Monday, September 13, 2004

Stock markets and long-term shareholder value

Sometimes I get a little tired and discouraged of reminding people "it was price, not value, that caused the stock market boom and bust of the late 1990s and early 2000" as Paul Lee, a financial Journalist and Shareholder Engagement Manager at Hermes Investment Management in London, puts it in an excellent article in the Book "Questions of Value".

"Everyone knows the market gets things wrong. Few have the temerity still to cling to the perfect-market hypothethis. Those of us who have experienced stock-market sentiment from the inside know that often there is no explanation other than psychology for apparent failures to recognize value - until some external event changes the mood and makes it impossible to ignore - or for overvaluations going unquestioned untill the destruction of value becomes so great it can't be ignored".

I agree with Mr Lee. Also to his view that it should not be a radical view that shareholder value is something longer-term than the market's short-term price fluctuations. Indeed the bulk of investment is long-term in any case, understanding pension funds, life insurers, asset funds, and other professional investors in many countries hold over 50-60% of all equities. Everybody knows these parties take a long term view towards value creation, 10-20 years or even more is not execeptional. Add to the 50-60% an extra 10-20% long-term retail investors and the conclusion is that typically a healthy three quarters of all investors are interested in long-term value creation!

Ending the above misunderstanding once and for all is important, because it is one of the factors that cause stock markets crises. Lee actually mentions 4 reasons why share prices do NOT always reflect the intrinsic value of a company:
  1. As well as long-term investors, although not holding the majority of shares, there obviously are also many shorter-term investors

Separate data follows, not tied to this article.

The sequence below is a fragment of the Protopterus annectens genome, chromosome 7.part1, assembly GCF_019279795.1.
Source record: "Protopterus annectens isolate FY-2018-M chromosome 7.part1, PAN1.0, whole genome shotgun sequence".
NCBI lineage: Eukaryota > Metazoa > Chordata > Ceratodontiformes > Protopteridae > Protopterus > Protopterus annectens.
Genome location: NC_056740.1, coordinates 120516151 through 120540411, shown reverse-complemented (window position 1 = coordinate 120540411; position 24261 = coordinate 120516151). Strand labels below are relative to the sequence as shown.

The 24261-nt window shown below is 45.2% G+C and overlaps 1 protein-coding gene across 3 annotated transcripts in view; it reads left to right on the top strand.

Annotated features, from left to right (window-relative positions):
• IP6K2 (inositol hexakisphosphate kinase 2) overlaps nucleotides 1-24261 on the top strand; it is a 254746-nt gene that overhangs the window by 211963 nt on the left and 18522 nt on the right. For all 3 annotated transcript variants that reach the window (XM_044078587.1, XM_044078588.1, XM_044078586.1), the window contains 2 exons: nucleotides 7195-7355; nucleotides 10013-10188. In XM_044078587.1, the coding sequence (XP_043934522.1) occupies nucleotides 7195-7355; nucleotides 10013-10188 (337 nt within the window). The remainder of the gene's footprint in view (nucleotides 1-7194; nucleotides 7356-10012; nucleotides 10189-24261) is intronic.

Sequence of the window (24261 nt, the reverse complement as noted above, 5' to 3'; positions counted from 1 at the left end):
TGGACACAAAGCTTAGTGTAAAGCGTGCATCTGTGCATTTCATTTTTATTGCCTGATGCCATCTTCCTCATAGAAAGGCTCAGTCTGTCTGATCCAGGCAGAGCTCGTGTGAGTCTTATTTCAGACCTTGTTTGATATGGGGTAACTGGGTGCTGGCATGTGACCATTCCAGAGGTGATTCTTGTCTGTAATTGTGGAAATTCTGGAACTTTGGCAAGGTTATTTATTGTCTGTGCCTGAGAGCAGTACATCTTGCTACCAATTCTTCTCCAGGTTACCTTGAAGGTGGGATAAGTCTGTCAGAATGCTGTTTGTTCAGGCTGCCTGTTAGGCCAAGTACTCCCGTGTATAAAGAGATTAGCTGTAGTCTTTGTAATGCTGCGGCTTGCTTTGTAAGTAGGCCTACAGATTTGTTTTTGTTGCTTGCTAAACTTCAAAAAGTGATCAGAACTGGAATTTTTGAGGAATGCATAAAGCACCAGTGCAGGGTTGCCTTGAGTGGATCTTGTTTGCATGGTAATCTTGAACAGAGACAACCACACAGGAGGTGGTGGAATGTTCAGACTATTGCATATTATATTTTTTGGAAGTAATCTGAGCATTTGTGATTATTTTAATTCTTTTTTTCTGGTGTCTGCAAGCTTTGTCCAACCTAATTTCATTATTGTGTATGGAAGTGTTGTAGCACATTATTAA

2. Sometimes the agents that work for the long-term investors may not work to the long-term timescales that would benefit their clients (in particular many fund managers have short term performance targets)
  3. Not all long-term investors are equally long-term in their outlooks
  4. Most funds have strict rules about the type of companies in which they can invest. This can also cause strange price effects in circumstances

Not withstanding these factors, once and for all: the majority of investors in stock markets are in for the long run!


Anonymous Anonymous said...

i just finished reading the NyTimes best selling author Robt kyobashi(Rich Dad/Poor Dad) on Prophesy. He prophesizes that as the baby boomers hit 60,70 age of retirement they will be looking to drain all their hard saved equity investments and will cause a nightmare on the world equity markets.
In 2010 and subsequent years, the rush from equities will crash the market. i am po'd that this will no doubt come true as I am one of those BBoomers who had planned to retire by age 62.
If the euity market retracts as bad as it did in the 99-2000 sell-off and then a subsequent cataclysmic event happens, Ritirement is a MYTH.
Any ways to prepare in advance for this event other than buying cd's and treasury notes. I would love to hear any erudite thought.I have toyed with Modern Portfolio theory, but it is less than satisfactory.
Another thought is buying an annuity, but then you lose flexibility.
Rich dad says build up Income producing assets like businesses ans income properties. That is too labor intensive for me.

6:04 PM  

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